|For Immediate Release
Monday, July 15, 2013
Prevent Heat-Related Illness
In preparation for this week's forecast of excessive heat and humidity, Atlantic County officials remind residents to take the necessary precautions and be aware of the symptoms of heat-related illness. Prolonged exposure to excessive heat can cause heat stroke or heat exhaustion.
Symptoms of heat-related illness include:
Heat Exhaustion: Heavy sweating; weakness; cold, pale, clammy skin; thready pulse; fainting and vomiting but may have normal temperature. First Aid: Get victim out of sun. Once inside, the person should lay down and loosen his or her clothing. Apply cool, wet cloths. Fan or move victim to air conditioned room. Offer sips of water. If nausea occurs, discontinue water. If vomiting continues, seek immediate medical attention.
Heat Stroke (or sunstroke): High body temperature (106° F or higher), hot dry skin, rapid and strong pulse, possible unconsciousness. First Aid: HEAT STROKE IS A SEVERE MEDICAL EMERGENCY. SUMMON EMERGENCY MEDICAL ASSISTANCE OR GET THE VICTIM TO A HOSPITAL IMMEDIATELY. DELAY CAN BE FATAL. While waiting for emergency assistance, move the victim to a cooler environment and reduce body temperature with cold bath or sponging. Use extreme caution. Remove clothing, use fans and air conditioners. If temperature rises again, repeat process. Do NOT give fluids. Persons on salt restrictive diets should consult a physician before increasing their salt intake.
There are a number of steps people can take to guard against heat-related illness. One of the most important is to drink plenty of fluids, even if you don't feel thirsty. But caffeinated beverages and alcohol should be avoided as they can contribute to dehydration.
Spending a few hours a day in an air-conditioned place such as a shopping mall or library can help residents, and particularly those most vulnerable, to cope with hot, humid weather. The Atlantic County Library System includes 10 branches open Monday through Saturday. Visit www.atlanticlibrary.org for locations and hours.
If possible, reduce physical activity or schedule it for the cooler parts of the day.
Listen to local weather forecasts and stay aware of upcoming temperature changes. Be aware of both the temperature and the heat index. The heat index is the temperature the body feels when the effects of heat and humidity are combined. Exposure to direct sunlight can increase the heat index by as much as 15° F.
Wear loose and light-colored clothing. Take care not to overdress children and to give them plenty of liquids to drink. Children under age five and especially those under age one are especially sensitive to the effects of the heat.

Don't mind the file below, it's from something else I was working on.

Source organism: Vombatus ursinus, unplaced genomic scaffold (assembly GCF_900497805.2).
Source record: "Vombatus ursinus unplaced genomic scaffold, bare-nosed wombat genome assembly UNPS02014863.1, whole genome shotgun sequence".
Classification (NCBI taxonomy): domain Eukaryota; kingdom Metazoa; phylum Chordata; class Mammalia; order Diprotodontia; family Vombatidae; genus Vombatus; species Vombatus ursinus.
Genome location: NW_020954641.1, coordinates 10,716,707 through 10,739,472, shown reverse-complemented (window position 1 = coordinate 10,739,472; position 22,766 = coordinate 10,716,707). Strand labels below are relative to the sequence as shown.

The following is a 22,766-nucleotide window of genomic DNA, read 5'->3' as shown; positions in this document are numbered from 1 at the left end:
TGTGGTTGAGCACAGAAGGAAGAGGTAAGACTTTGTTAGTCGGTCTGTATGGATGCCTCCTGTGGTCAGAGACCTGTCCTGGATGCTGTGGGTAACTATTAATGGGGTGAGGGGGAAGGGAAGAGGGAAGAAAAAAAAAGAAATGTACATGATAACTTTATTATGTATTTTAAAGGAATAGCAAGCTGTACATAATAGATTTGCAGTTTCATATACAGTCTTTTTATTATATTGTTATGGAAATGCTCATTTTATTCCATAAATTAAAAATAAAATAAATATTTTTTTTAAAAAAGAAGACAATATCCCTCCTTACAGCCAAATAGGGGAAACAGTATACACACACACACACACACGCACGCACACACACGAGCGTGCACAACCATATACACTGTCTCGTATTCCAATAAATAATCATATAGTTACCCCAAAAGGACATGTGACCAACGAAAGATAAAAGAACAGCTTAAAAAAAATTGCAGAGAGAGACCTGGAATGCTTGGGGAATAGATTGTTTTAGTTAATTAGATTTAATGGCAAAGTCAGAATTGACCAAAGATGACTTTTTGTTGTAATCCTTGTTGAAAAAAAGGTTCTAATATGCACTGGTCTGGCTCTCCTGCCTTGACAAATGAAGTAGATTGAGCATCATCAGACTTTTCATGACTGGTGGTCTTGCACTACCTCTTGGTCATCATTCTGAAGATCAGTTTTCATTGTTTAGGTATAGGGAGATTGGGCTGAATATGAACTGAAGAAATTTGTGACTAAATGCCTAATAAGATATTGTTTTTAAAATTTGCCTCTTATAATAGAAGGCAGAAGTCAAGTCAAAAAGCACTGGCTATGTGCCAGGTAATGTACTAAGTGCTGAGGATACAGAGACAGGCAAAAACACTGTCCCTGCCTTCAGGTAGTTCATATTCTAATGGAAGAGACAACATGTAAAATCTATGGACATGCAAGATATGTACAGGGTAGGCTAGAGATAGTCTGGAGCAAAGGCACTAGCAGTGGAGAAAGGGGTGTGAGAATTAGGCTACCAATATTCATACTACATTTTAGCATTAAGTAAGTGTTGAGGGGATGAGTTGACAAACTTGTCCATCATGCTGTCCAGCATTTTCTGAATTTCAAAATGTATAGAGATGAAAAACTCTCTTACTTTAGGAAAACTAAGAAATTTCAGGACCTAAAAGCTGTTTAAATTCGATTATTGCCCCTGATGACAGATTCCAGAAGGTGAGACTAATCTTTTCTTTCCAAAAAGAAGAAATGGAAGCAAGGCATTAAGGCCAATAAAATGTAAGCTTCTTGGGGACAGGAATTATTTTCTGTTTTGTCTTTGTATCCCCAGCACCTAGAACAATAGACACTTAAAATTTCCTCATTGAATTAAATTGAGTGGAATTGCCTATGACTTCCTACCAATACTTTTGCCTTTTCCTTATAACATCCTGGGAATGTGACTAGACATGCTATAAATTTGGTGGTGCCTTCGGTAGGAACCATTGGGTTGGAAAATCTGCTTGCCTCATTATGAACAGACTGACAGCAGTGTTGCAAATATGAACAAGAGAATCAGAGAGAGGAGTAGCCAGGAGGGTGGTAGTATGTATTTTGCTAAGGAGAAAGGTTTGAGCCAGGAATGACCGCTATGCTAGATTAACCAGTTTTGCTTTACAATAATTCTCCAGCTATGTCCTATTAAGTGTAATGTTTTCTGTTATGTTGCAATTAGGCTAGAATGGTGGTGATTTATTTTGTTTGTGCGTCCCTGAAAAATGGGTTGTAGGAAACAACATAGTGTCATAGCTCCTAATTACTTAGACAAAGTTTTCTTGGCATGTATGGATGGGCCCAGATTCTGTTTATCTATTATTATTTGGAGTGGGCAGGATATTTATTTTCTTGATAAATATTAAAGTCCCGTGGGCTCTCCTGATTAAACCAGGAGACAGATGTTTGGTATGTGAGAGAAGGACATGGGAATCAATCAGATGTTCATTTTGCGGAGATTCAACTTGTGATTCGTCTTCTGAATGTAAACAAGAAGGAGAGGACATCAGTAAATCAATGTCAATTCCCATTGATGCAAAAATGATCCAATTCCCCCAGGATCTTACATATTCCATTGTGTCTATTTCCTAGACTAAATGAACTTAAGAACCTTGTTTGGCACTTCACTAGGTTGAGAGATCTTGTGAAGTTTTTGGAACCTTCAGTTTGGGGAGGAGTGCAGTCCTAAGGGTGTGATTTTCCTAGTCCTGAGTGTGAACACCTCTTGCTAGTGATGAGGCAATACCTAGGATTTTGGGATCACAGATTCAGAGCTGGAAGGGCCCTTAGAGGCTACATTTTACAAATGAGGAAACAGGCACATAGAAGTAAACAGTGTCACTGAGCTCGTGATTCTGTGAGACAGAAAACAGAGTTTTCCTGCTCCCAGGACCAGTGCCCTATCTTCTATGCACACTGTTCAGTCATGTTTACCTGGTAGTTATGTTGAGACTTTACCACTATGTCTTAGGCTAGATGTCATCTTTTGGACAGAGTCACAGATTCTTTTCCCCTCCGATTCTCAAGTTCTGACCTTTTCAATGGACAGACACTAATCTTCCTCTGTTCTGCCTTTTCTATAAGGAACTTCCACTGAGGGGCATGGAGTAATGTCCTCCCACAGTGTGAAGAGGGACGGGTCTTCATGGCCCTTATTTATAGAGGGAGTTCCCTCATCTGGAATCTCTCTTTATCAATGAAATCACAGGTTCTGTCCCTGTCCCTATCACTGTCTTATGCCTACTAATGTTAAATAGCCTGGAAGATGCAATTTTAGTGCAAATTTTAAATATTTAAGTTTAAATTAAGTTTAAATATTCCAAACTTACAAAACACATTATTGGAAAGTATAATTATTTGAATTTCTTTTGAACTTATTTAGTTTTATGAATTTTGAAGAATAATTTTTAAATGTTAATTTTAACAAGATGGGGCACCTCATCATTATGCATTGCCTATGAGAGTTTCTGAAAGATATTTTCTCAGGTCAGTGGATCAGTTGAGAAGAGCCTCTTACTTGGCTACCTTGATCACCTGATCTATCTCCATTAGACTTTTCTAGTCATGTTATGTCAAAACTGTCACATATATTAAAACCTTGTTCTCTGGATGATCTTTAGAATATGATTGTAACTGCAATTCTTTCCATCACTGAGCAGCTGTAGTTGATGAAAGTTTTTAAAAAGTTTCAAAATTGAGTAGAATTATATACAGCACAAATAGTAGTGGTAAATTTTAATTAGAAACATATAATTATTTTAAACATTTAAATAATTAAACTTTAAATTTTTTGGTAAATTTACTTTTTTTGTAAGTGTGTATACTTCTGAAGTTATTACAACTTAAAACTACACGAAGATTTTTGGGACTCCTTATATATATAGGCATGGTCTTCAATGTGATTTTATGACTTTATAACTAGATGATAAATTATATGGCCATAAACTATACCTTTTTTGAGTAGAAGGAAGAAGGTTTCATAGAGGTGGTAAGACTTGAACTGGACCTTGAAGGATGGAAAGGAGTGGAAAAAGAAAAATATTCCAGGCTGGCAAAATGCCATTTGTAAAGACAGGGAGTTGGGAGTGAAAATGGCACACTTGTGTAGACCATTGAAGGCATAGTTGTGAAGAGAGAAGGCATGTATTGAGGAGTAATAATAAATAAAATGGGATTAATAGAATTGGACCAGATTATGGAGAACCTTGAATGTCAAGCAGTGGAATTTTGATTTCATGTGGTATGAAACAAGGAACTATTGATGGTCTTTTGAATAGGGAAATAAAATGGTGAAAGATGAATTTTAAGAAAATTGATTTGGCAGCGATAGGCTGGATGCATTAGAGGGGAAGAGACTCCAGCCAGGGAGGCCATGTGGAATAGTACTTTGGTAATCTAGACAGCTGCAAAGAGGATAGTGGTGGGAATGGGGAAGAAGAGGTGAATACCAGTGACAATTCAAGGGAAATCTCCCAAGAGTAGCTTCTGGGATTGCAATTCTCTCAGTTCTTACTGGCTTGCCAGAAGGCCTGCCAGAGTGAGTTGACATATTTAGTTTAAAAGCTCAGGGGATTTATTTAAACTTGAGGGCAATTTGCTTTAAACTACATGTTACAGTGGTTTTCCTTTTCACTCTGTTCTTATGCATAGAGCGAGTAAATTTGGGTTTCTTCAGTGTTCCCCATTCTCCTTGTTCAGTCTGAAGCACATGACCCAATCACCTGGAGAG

Don't get too much sun. Sunburn reduces your body's ability to dissipate heat.
Check on elderly relatives and neighbors to see if they need help taking proper heat precautions, or if they need medical attention as a result of the heat.
If you are elderly or otherwise at risk, take advantage of any air-conditioned shelters that are set up during heat waves. Residents sixty years of age or older may find comfort from the heat at any of the county's nine air conditioned senior centers. For the location nearest you or assistance for an elderly individual, call the Atlantic County Division of Intergenerational Services at 1-888- 426-9243.
Check with your health provider before taking salt tablets. Salt supplements are not necessary for the general public, although those who regularly work under very hot conditions may need them.
Talk to your health provider about any medicine or drugs you are taking. Certain medications, such as tranquilizers and drugs used to treat Parkinson's disease, can increase the risk of heat-related illness.
Don't leave children or pets in enclosed cars, as temperatures can quickly climb to dangerous levels. Leaving the windows slightly open does not significantly decrease the heating rate. The effects can be more severe on children because their bodies warm at a faster rate than adults.
Make sure pets have plenty of water and if left outside, plenty of shade. Please keep in mind a tree providing shade for your pet in the morning may not offer the same shade coverage in the afternoon.
Discuss heat safety precautions with members of your household. Have a plan for wherever you spend time— home, work and school—and prepare for the possibility of power outages.
For further information on heat-related illness, visit the Atlantic County Web site at www.aclink.org or call the Division of Public Health at (609) 645-5935.
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